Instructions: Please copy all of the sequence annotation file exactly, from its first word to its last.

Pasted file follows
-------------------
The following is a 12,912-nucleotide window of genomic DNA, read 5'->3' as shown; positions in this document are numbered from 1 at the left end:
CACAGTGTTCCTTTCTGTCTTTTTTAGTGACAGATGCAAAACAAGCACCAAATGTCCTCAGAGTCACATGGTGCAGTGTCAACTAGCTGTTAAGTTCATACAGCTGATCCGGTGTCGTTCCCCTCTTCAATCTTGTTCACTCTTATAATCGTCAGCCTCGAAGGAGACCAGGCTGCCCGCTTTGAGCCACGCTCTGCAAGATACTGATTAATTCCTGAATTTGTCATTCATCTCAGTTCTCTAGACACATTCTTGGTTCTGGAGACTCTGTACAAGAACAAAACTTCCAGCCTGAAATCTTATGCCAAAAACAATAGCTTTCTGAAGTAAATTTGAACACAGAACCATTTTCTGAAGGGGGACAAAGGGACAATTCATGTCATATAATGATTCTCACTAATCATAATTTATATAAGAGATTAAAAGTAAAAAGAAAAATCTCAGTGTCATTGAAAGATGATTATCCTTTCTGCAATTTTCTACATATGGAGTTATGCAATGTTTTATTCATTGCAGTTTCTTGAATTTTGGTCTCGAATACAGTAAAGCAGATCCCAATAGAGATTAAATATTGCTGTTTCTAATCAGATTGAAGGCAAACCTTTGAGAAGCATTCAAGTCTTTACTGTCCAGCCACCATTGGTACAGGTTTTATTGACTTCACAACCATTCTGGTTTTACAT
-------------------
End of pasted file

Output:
The following is a 12,912-nucleotide window of genomic DNA, read 5'->3' as shown; positions in this document are numbered from 1 at the left end:
CACAGTGTTCCTTTCTGTCTTTTTTAGTGACAGATGCAAAACAAGCACCAAATGTCCTCAGAGTCACATGGTGCAGTGTCAACTAGCTGTTAAGTTCATACAGCTGATCCGGTGTCGTTCCCCTCTTCAATCTTGTTCACTCTTATAATCGTCAGCCTCGAAGGAGACCAGGCTGCCCGCTTTGAGCCACGCTCTGCAAGATACTGATTAATTCCTGAATTTGTCATTCATCTCAGTTCTCTAGACACATTCTTGGTTCTGGAGACTCTGTACAAGAACAAAACTTCCAGCCTGAAATCTTATGCCAAAAACAATAGCTTTCTGAAGTAAATTTGAACACAGAACCATTTTCTGAAGGGGGACAAAGGGACAATTCATGTCATATAATGATTCTCACTAATCATAATTTATATAAGAGATTAAAAGTAAAAAGAAAAATCTCAGTGTCATTGAAAGATGATTATCCTTTCTGCAATTTTCTACATATGGAGTTATGCAATGTTTTATTCATTGCAGTTTCTTGAATTTTGGTCTCGAATACAGTAAAGCAGATCCCAATAGAGATTAAATATTGCTGTTTCTAATCAGATTGAAGGCAAACCTTTGAGAAGCATTCAAGTCTTTACTGTCCAGCCACCATTGGTACAGGTTTTATTGACTTCACAACCATTCTGGTTTTACAT